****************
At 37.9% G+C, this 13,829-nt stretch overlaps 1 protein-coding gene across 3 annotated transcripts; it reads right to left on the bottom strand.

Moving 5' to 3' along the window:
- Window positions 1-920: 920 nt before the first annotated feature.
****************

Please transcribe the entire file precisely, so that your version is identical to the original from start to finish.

At 37.9% G+C, this 13,829-nt stretch overlaps 1 protein-coding gene across 3 annotated transcripts; it reads right to left on the bottom strand.

Moving 5' to 3' along the window:
- Window positions 1-920: 920 nt before the first annotated feature.